The near promise of higher capital gains tax rates next year certainly will have an effect. The problem is that the market has taken such a beating this year, it’s difficult to find any gains to take.

      What I “love” is the headlines on election day that claimed the rally was because the election led to “change”. Of course, Asia and Europe were up those days too (which is why our market rallied) and that was attributed to the upcoming crowning of the Obamessiah. Um….no. The Asian markets sold off sharply for a while when it became clear that Obama won because they understood that the consumer of last resort would produce and therefore be able to consume less with a socialist president and socialist congress.

      The next two days’ headlines, when the market tanked two days in a row, was that the market turned its attention from the fabulous news of electing Obama to the weak economy. Yeah, because in the middle of the trading day, all of us traders totally forgot that there’s anything else going on in the world except the good news that we’re electing a president and congress that will fast track us to Euro-socialism. Obviously, it’s time to buy stocks then because buying high and selling low is a winning strategy! Oh, the media….

    11. Jonathan Says:

      Methinks,

      Possibilities are: 1) market went down because of Obama, 2) Obama’s election had little or no effect on market and 3) market would have gone down more if McCain had won.

      Maybe the sell off of the past two days was all noise. I would have felt better if the market had rallied instead.

    12. Methinks Says:

      Jonathan,

      Markets don’t react to that slowly to news. I was watching the overnight trading session in SPUs (S&P 500 futures) as it became clear Obama won. They fluctuated between down 65 bps and up 45 bps all night until about 3 am when I finally went to sleep. Contrast that with 2004. Consider that in 2004, when the false exit poll news that Kerry was winning key states came out, the market immediately sold off sharply. To traders, news that is one minute old is already ancient. The market response is so quick that news shows up in SPU trading about 15-20 minutes before either television news or the internet announce it. Thus, I’m inclined to say that the sell off on the two days following the election had more to do with overly exuberant responses to various news items over the preceding week than to Obama’s victory.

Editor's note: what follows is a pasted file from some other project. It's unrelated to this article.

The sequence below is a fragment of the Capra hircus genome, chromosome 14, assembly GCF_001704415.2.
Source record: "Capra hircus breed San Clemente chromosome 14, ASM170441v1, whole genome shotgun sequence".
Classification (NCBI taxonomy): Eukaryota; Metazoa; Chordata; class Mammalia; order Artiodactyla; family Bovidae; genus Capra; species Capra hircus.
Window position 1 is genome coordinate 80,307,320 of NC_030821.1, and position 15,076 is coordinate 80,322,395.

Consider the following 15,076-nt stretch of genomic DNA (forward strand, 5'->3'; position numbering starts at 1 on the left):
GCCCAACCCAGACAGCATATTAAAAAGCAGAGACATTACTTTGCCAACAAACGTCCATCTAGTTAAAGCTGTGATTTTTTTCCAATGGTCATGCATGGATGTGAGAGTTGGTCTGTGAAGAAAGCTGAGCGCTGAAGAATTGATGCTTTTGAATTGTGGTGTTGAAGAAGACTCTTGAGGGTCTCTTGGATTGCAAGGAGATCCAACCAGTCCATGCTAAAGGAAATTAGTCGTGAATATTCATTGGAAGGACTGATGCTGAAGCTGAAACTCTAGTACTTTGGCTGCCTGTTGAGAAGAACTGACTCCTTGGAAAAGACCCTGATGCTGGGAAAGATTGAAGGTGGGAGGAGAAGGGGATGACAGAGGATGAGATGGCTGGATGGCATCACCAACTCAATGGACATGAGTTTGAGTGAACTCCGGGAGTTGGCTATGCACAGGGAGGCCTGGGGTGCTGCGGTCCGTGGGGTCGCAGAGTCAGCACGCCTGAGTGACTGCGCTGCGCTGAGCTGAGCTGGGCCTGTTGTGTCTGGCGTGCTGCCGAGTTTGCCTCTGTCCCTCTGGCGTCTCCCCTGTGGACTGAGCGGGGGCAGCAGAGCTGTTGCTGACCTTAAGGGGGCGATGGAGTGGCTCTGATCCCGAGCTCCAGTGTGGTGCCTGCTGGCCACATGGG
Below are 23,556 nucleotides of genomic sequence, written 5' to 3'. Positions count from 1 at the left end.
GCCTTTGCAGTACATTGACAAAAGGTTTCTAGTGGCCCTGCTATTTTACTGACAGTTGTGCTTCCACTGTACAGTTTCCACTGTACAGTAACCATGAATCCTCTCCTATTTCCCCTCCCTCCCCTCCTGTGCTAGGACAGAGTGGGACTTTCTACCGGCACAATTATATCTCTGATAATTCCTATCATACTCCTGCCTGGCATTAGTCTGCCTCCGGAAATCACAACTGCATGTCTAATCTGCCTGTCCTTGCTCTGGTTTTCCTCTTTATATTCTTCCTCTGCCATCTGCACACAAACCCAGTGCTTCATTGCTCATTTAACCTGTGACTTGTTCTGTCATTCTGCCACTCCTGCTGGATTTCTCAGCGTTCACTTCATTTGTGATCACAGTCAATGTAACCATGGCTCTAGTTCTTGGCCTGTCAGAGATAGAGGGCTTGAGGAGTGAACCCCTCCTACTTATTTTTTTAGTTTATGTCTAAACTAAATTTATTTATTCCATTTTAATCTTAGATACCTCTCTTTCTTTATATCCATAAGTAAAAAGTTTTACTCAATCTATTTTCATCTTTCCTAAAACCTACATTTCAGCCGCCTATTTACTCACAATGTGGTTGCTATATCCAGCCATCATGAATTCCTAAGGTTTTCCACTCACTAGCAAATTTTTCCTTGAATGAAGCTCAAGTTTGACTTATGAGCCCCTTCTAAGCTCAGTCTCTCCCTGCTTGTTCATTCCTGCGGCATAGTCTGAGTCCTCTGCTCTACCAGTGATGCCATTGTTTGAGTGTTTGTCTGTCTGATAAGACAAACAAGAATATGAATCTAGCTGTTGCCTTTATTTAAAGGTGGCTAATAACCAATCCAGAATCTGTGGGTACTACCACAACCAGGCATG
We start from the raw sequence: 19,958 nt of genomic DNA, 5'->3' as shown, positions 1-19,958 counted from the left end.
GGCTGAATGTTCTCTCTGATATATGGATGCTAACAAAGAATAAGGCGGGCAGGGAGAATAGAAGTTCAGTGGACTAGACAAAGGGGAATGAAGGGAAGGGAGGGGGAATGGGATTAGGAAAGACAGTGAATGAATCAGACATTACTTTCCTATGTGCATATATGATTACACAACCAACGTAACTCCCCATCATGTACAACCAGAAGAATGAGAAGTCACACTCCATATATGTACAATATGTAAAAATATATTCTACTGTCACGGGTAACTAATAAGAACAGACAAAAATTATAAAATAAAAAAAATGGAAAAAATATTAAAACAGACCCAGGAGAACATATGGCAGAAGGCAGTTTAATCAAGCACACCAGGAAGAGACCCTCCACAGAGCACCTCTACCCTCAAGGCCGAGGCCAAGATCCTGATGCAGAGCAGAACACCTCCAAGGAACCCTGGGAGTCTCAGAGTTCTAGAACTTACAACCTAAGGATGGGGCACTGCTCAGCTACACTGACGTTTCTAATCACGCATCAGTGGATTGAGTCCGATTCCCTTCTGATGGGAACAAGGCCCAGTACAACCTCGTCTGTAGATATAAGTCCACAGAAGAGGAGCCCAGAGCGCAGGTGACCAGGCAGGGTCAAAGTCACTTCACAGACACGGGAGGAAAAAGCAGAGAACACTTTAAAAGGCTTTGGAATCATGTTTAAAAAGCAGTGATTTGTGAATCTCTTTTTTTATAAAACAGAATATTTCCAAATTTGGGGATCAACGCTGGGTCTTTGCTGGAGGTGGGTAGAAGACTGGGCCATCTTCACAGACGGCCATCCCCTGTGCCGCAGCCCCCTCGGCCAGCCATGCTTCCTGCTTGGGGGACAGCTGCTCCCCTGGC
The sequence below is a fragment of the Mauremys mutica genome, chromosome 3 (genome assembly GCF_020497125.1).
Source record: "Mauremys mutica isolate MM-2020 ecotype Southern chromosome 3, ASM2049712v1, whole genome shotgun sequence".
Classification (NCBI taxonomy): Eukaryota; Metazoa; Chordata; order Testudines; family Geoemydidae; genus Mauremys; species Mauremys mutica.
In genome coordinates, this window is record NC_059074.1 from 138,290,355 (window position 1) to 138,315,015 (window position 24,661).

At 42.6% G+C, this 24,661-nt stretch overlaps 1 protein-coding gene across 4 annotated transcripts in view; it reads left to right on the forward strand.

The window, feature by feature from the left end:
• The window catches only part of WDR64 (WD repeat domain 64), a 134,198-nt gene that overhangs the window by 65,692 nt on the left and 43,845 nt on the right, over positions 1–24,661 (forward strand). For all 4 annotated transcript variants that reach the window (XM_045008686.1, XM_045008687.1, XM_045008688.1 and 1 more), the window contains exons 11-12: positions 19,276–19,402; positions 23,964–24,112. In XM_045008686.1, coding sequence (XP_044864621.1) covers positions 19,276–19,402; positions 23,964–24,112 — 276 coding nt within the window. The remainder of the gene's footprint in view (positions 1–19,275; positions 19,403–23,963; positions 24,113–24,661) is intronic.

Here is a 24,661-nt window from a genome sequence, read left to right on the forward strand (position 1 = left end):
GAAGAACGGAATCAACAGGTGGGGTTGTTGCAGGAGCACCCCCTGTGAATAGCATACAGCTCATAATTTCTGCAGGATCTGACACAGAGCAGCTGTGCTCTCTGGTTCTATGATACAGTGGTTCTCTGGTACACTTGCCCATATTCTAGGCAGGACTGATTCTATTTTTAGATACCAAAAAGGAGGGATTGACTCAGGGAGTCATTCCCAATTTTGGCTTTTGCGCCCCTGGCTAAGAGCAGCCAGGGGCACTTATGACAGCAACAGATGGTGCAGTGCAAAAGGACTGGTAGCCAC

That doesn’t mean that some part of the market decline before the election was not attributable to an expectation of an Obama presidency and a democrat congress. It just means that those two particular sell offs are most probably not.

    13. Jim,MtnViewCA,USA Says:

      yeah, it’s been 2 down days, and up a bit today.
      but the market has been going down for quite some time.
      Obama and the political balance is part of it, I think. I am one person who got mostly out when the slide started simply because it was apparent to me that the people I blame (Fannie/Freddie,NINJA loans,Dem politicoes) would soon be tasked with “fixing” the situation.

    14. virgil xenophon Says:

      When time magazine features a bear
      on it’s cover with a huge article about “the end of profits” you’ll know the time is to buy big time!

    15. sol vason Says:

      The market’s falling because of the war which Obama will start when he realizes negotiation doesn’t bring peace and so he decides to get tough but Putin disses him so Obama gets tougher and boom! War is bad for business and other living things.

    16. Ralf Goergens Says:

      Well, just this week the IMF predicted a global recession for 2009 and the NBER announced that the evidence for an US recession is now conclusive. That might have something to do with it.